Locke, Smith, and the Decline of Civil Society
The successes of political
and economic liberalism seem to be nearly universally accepted. The
events of Eastern Europe and the Soviet Union in 1989 and the years following
were taken by many as a signal that the old shibboleths were falling. The Iron
Curtain was torn down, the Soviet empire collapsed, and communism was seen
as economically and ideologically defunct. The end of the Cold War was
heralded not only as the triumph of liberal democracy, but it also brought the
global dominance of liberal capitalism. Fears of ideological differences
and nuclear conflict were replaced by talk of a global shopping center as
national income in capitalist nations soared. In the excitement,
enthusiasts declared that we are all liberals now.1 Francis Fukuyama talked
about "the end of history," stating that "liberal democracy may constitute the
endpoint of mankind's ideological evolution and the final form of human
Certainly, events of the past several years have tempered these sentiments. However, political and economic liberalism remains the predominant model, and it is without significant challenger. Indeed, the globalization of market economics, for good or for ill, has become a key driver of global trends, and some would argue that it is the primary organizing structure for world events. As captialism and Western ideals spread, accellerated by the media and global exchange, so do the norms, values, and social structures associated with them.
To be sure, all of this has had tremendous benefits for the West and, increasingly, throughout the world. However, without a moderating influence, these gains come at tremendous cost. Homelessness, drug abuse, and crime are becoming increasingly prominent. Perhaps more significant is the psychological and cultural disengagement from social relationships as growing numbers feel disenfranchised and marginalized. Globally, backlash against the West, and especially against the United States, has taken tragic proportions.
These problems do not represent simple imperfections in the implementation of liberalism as Fukuyama claimed,3 nor are they mere market externalities that can be corrected by legislation. Rather, their causes are in fundamental contradictions within the liberal philosophy upon which democracy and capitalism are founded.4.
The Liberal Tradition
The philosophy of liberalism
was articulated by John Locke in the late 1600s. Locke's ideas were extended to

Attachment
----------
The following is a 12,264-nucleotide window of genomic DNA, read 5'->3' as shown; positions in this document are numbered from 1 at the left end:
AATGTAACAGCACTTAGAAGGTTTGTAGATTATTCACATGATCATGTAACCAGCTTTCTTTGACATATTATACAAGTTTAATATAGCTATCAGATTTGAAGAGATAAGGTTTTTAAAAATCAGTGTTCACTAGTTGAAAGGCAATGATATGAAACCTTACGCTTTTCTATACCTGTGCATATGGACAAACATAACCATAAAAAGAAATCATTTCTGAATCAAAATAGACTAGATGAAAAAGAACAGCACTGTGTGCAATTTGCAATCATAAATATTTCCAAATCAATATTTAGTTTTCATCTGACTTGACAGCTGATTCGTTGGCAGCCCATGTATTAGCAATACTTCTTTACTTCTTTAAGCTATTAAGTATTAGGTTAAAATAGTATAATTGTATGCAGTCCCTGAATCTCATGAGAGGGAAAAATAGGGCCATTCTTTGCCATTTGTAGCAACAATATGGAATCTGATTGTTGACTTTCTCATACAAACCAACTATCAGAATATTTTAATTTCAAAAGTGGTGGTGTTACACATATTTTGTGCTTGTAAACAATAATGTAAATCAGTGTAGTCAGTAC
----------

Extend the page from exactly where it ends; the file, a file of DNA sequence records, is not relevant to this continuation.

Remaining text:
economics by Adam Smith in the classic The Wealth of Nations published in
the next century. Together, Lock and Smith are among the ideological fathers of
democracy and capitalism.
Locke built upon, but significantly revised, the political philosophy of Thomas Hobbes. Hobbes believed that individuals are passionate and self-interested by nature. Thus, when libidinal desires conflict with the public good, people will tend to choose the former. Hobbes felt that without an authoritarian government, self-interest would lead to continual conflict, war being the law of nature.5 For Locke, however, the Hobbesian view of society was moderated by a claim that civil society exists prior to and independent of the state.6 Civil society refers to social institutions such as family, church, and school. It also includes community relationships and the customs, habits, and values that accompany them.7 Civil society reinforces the norms, values, and beliefs around which society forms and which guide the behavior of its members because those who violate social rules may be cut off from the benefits of community relationships. Because civil society tempers license, the government can grant liberty without fear of the state of war predicted by Hobbes. Instead of fighting in order to fulfill physical urges, civil society encourges people to work together to for security and prosperity.8
While politics for Locke was fundamentally economic, it was Adam Smith who proclaimed free market capitalism as the economic counterpart to political liberalism. For Smith, the governing principle of economic relations is self-interest. Although members of society have a constant need for cooperation to secure the greatest benefit for all, it would be vain to expect individuals to help each other solely out of altruism. Rather, societal welfare is best promoted by mutually beneficial exchange. Thus, "it is not from the benevolence of the butcher, the brewer, or the baker that we expect our dinner, but from their regard to their own interest."9 This was the crowning success of Smith's theory: Individuals, by acting in the market to secure the greatest benefit for themselves, are led by an "invisible hand" to promote the societal good.10
Although Smith legitimated self-interest and argued against governmental intervention in economic relations, he realized that prosperity tends toward inequality. Thus, he, like Locke, saw civil society as necessary to moderate unabashed self-interest.11 Societal rules and norms must be binding in order to assure the stability and well-being of the community.